Private Project

Made in Paradise

As his idyllic homeland turns into an imagined paradise for outsiders, Balinese artist Made Bayak reveals the other side. Using plastic as a medium, Made's creative language and education activism bring us on a ride from holy peaks, sacred waters and his religious family life, all the way to the luxurious resort zones, questioning the state of Balinese culture in Bali’s mass tourism development.

  • Yang Yang
  • Yang Yang
  • Yang Yang
  • I Wayan Gde Yudane
  • Terry Dame
  • Toby Shimin
    Story Consultant
    Ernie&Joe, 32 pills, Buck
  • Michael Epstein
    Story Consultant
    John & Yoko: Above Us Only Sky, House Two
  • Yang Yang
  • Yuxing Guo
  • Rizky Gatan Setiawan
  • Hao Jiang
    Sound Engineer
  • Yirui Tian
    Graphic Designer
  • Wayan Martino
    Associate Producer
  • Virginia Helzainka
    Associate Producer
  • Project Type:
  • Runtime:
    34 minutes
  • Completion Date:
    October 30, 2019
  • Production Budget:
    83,315 USD
  • Country of Origin:
    United States
  • Country of Filming:
  • Language:
  • Shooting Format:
  • Aspect Ratio:
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  • First-time Filmmaker:
  • Student Project:
Director Biography - Yang Yang

Yang is an independent filmmaker based in New York City, originally from the Qingling Alps of China. Yang developed a deep passion for the ocean and the mountains as a young athlete, and received her MFA from the School of Visual Arts in 2019. She has assisted award-winning directors Beth Aala on her newest feature, Made in Boise (AFI, 2019), and Jeff Orlowski’s The Social Dilemma (Sundance, 2020) during her studies. She is also a 2019 recipient of the Emerging Filmmaker Scholarship at the Jackson Wild Summit. Before shifting gears towards documentaries, she studied music and art history in college. Yang is also a scuba diving instructor.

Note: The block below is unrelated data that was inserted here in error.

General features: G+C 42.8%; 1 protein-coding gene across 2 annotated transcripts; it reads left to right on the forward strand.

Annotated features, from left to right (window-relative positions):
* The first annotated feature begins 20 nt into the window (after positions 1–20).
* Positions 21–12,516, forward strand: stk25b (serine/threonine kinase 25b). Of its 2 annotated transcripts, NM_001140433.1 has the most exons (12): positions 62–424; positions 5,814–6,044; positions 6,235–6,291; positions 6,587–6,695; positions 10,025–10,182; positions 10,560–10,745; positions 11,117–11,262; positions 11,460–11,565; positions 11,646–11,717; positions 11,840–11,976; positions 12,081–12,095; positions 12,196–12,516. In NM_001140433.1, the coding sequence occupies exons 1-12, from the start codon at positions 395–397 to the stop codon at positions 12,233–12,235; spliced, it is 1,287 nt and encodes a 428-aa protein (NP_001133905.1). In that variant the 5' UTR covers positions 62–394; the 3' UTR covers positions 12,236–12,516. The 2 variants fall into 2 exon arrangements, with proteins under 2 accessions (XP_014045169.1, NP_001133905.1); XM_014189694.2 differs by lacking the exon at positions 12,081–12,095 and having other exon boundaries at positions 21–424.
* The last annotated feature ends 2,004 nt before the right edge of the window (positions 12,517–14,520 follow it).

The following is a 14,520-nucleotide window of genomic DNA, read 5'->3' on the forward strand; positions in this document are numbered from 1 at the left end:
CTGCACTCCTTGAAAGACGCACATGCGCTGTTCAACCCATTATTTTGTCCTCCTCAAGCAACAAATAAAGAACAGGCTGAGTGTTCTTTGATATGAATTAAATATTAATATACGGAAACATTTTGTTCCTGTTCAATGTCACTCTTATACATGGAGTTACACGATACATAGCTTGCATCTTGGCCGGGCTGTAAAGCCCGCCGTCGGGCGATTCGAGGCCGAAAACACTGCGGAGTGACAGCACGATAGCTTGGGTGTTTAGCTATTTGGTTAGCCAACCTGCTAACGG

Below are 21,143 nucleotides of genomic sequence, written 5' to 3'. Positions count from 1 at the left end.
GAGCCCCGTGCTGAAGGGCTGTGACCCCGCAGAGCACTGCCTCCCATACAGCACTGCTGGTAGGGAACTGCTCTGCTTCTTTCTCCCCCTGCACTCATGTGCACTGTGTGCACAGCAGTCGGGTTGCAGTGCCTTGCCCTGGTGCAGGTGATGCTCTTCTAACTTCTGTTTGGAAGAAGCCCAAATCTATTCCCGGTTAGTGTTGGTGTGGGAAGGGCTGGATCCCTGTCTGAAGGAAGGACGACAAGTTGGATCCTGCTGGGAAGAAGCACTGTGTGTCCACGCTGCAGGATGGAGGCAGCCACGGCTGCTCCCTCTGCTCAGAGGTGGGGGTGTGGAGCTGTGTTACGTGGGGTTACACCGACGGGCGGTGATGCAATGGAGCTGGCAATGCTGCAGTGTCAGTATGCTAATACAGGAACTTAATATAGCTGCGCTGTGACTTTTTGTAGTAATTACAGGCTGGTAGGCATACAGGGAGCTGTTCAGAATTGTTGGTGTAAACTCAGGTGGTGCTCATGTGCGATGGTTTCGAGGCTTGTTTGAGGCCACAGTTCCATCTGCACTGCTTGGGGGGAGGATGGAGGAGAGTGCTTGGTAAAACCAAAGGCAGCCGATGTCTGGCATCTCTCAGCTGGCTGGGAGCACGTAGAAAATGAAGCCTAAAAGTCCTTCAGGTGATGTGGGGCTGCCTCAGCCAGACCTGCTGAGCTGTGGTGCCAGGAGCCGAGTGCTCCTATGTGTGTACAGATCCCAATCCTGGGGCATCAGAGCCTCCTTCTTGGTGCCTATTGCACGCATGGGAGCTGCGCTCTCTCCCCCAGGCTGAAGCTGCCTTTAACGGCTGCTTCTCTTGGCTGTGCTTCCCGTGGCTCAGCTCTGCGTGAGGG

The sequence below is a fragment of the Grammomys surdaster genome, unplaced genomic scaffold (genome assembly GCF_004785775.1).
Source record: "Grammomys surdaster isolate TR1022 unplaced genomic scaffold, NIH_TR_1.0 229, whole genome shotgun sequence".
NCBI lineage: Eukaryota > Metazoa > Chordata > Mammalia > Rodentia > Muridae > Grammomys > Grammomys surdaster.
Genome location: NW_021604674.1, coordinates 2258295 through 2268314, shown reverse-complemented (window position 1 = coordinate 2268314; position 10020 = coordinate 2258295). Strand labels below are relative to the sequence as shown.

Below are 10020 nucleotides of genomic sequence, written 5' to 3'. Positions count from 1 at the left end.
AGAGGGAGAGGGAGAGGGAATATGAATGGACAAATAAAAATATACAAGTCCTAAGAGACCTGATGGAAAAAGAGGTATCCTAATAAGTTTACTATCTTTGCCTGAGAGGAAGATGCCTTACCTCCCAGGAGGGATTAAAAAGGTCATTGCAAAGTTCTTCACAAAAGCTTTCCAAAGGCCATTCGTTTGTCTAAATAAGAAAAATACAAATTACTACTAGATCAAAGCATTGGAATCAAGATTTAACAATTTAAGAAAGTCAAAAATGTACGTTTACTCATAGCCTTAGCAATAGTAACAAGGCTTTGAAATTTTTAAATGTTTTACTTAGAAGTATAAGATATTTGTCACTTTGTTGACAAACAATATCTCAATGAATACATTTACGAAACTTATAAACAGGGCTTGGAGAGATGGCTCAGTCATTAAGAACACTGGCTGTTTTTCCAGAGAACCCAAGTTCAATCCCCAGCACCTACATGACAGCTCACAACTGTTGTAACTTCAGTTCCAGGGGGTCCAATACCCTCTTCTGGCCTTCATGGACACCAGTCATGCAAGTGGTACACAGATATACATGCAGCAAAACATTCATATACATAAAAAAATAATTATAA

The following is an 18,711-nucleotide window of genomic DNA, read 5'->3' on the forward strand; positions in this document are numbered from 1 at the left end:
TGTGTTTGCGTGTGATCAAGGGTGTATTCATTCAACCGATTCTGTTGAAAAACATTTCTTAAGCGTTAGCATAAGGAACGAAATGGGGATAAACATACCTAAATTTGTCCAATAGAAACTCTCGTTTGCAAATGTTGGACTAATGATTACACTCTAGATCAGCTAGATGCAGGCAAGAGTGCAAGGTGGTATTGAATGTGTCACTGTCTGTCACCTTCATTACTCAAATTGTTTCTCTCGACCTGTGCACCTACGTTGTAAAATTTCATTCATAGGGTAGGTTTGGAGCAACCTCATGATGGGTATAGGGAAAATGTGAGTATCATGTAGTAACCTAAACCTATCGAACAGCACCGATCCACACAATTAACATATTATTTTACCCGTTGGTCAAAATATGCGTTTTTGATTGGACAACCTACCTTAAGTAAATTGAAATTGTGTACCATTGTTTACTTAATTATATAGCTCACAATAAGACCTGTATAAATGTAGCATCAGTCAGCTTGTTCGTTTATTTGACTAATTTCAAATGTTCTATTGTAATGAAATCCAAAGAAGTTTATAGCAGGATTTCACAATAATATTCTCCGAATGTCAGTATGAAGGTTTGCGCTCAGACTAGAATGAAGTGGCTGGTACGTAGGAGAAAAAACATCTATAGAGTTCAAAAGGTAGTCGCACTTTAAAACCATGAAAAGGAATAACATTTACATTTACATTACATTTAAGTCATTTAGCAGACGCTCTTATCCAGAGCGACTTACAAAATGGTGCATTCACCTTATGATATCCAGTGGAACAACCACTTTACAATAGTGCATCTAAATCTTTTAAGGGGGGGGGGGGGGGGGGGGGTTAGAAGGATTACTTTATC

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Director Statement

The underwater world was what lured me to Bali back in early 2017. During a five months scuba instructor training in Bali, I fell in love with the genuine smiles of the Balinese people, their colorful offerings to the gods, and the food carts strolling down the narrow streets, leaving fragrance of the cloves and lemongrass. At the same time, I was constantly struck by the dramatic difference between the living conditions of travelers and the local communities. Riding on the scooter through villages, the unbearable smells of the plastic wastes burning at river mouths or roadsides made me start to wonder the cause to such an imbalanced power relation. Growing up in China had me witness the environmental cost we had to pay for the rocket-speed economic development, and that sense of irony got magnified when I was Bali - for its romanticized reputation to lure people in, but then for our presence and consumptive demands to become precisely the reason to kill its beauty.

These strangling thoughts made me start to ponder deeply about my role as a tourist. What have I done to a place that I came to fall for, when in reality I was only here to consume energy, pay for services, and leave a bunch a wastes behind? Best solution I figured, was to get closer with the Balinese community, observe, listen, and experience their pride and struggles. Soon, I found myself hanging around a group of artists and activists who initiated community programs, hoping to address and remind others of the fundamental values that makes Bali a spiritual place. In a country infamous for its political corruption and dogmatic public, these people showed me courage and hope. I wanted to capture Bali’s beauty, but also unfold the part of Bali that most tourists would never come in contact with. Revealing plastic pollution was never the purpose, but merely an access point to look into a society’s current condition, as I regard trash a cruel representation of a society’s digestive system.